HomeArticlesEconomicsProduction and Consumption: The Yin and Yang of an Economy

Comments

Production and Consumption: The Yin and Yang of an Economy — 6 Comments

  1. Gordon,

    Your fundamental thesis that the problems facing the US, and the European economies for that matter, arise because we are consuming more than we are producing is correct.

    A nation, like an individual, that consumes more than it produces must pay for the difference by depleting its wealth. In times gone by, gold would have been transferred from one country’s vaults to another. With todays sophisticated global financial systems and capital flows, we have a host of more convoluted mechanisms to accomplish the same end.

    It is not inevitable that wealth must shift from the West to the East. If Western economies were producing more and the Chinese yuan was allowed to appreciate, then the Chinese could still enjoy a rapid rise in their standard of living (through internal demand) without the continued transfer of wealth from the West. Perhaps one reason the Chinese are reluctant to do this is because they hold a huge amount of dollar-denominated debt. But with or without an appreciation of the yuan, pressures in their labour market are resulting in rapid wage rises and change in relative costs vis-a-vis the West. As costs in the East start to rise, then over time Western nations will have more opportunities to produce and sell their goods in the global marketplace.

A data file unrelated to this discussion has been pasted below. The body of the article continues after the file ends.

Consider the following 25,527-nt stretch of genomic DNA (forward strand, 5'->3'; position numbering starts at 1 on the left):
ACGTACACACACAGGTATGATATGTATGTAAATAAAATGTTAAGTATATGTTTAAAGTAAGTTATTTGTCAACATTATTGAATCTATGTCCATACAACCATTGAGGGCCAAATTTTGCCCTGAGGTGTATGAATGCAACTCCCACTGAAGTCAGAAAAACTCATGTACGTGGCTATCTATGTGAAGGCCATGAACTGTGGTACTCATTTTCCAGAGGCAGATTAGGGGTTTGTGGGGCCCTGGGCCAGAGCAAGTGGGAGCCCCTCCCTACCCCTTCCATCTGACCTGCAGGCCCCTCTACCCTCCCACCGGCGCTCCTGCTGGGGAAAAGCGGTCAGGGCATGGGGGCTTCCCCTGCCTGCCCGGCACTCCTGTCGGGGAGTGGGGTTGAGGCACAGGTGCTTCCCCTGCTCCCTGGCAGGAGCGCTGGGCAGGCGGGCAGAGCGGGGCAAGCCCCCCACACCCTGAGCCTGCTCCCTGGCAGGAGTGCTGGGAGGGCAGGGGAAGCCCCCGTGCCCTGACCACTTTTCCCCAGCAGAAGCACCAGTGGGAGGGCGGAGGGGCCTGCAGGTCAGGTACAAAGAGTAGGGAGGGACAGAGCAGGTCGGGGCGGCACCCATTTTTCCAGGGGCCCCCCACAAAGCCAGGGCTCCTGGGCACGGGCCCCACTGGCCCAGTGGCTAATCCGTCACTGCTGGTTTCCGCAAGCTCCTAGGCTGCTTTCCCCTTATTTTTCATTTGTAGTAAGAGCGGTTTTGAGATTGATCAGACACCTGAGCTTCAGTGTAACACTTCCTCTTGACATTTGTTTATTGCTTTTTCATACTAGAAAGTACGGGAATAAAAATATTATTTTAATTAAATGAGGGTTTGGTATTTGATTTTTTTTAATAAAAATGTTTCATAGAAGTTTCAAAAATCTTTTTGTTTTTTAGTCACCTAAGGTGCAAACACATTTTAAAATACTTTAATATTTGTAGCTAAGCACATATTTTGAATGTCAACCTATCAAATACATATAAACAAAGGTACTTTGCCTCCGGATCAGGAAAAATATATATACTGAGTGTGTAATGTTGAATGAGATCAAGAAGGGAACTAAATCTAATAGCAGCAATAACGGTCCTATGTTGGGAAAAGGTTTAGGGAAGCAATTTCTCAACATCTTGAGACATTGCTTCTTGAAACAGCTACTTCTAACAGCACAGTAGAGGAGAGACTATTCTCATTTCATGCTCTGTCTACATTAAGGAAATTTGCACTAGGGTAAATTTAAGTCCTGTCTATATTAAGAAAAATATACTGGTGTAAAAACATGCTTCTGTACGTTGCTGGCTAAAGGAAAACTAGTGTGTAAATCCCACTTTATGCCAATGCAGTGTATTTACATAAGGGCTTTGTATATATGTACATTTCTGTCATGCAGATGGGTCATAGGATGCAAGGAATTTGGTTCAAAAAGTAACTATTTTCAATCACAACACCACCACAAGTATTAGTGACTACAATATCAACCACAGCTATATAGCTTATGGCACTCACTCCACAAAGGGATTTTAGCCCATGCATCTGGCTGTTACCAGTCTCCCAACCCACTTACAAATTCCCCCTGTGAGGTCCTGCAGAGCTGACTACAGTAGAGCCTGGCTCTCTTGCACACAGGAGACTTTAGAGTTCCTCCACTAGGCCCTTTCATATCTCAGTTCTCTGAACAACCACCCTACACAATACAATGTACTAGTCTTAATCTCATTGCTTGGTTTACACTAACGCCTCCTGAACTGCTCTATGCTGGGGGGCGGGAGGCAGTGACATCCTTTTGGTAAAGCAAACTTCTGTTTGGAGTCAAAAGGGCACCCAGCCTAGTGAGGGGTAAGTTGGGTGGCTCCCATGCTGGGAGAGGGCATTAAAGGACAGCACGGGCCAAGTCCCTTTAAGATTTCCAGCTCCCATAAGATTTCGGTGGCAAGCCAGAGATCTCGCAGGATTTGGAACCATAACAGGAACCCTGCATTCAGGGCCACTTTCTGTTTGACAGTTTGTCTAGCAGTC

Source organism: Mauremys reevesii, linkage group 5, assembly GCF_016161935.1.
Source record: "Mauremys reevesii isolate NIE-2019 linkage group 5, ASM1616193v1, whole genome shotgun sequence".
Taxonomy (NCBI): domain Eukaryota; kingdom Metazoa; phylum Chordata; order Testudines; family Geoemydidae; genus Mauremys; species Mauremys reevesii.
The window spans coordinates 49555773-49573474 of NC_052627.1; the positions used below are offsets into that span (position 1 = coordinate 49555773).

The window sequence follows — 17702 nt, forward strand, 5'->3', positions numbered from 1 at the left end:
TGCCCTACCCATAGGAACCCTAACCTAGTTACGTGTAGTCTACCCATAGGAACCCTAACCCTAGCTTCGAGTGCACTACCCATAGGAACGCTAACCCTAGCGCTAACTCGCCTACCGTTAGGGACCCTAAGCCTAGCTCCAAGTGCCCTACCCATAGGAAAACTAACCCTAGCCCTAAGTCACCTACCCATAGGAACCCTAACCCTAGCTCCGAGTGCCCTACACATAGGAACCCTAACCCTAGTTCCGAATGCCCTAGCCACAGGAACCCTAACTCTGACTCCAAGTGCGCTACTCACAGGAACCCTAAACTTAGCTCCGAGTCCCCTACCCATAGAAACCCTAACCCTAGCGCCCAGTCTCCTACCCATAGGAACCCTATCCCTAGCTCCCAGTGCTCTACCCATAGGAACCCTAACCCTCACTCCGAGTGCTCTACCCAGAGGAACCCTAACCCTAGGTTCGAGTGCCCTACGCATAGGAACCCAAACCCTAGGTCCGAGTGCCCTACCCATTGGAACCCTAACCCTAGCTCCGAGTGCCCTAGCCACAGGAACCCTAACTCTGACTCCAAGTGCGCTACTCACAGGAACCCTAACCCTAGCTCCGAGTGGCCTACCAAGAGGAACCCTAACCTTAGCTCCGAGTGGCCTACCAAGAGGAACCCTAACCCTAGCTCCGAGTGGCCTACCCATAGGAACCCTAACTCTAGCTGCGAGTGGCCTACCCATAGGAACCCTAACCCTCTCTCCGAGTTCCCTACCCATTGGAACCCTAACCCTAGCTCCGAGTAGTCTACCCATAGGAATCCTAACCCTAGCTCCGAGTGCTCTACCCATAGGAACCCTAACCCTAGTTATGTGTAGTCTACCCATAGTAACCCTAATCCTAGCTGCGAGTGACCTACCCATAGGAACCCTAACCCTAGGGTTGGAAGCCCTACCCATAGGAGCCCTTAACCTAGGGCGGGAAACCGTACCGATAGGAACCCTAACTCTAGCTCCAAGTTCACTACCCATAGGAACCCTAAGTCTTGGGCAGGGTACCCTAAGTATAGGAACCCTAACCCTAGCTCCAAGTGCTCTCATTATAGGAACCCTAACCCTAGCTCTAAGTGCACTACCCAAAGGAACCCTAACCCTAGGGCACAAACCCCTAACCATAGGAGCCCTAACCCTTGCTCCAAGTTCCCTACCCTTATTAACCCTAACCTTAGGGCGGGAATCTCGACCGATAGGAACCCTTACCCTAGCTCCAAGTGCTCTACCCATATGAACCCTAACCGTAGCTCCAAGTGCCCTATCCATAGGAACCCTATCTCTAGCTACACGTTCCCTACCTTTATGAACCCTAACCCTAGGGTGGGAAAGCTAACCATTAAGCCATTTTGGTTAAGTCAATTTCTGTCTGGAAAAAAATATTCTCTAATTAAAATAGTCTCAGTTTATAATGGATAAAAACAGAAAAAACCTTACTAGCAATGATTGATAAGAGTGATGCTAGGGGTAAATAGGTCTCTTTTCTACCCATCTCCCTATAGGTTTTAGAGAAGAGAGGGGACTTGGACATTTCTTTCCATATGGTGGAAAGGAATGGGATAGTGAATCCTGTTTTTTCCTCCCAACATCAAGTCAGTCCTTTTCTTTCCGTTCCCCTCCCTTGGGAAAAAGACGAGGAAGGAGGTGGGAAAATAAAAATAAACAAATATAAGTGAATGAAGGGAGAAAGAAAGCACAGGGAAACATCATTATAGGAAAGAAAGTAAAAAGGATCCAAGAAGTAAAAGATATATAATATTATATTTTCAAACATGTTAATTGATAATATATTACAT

Your conclusion that all societies should produce more than they consume, like your earlier assertion that supply creates demand, is questionable. When production exceeds consumption, the difference generally results in an increase in stocks of unsold goods.

    My personal view is that if you were to refocus your attention on issues of inequality, both within and between nations, you would find a more fertile field to plough.

  2. Gordon,
    I agree with much of your analysis. I am especially pleased with your agriculture-industry-leisure sequence. Years ago I wrote books in the area of leisure studies, describing – and hoping – for such a Maslowian future, when man would self-actualize his higher needs, having satisfied his basic material needs. Alas, it doesn ‘t look like we are getting there (yet). I was being utopian. Instead, France, Germany, the US and others are raising the retirement age. So, it’s back to the grindstone, not to the leisure society – for now.

    I agree with you that we have entered an era of decline, instead of a bright leisure future.
    …And that it is due to the imbalance between production and consumption. And that we (and Europe) are going down, whereas China is on the right tract.
    …And that this does NOT represent a desirable redistribution of wealth on a global scale, as the previous commentator seems to feel.

    However, I am not sure that we can continue to blame “the government” for everything. “The government” is an abstraction. It is a reflection of us. Wasn’t it Thomas Jefferson who said that the people get the government they deserve? And Pogo who said that we have met the enemy, and it is us?
    Like Rome’s decline, ours may be more cultural and psychological than structural….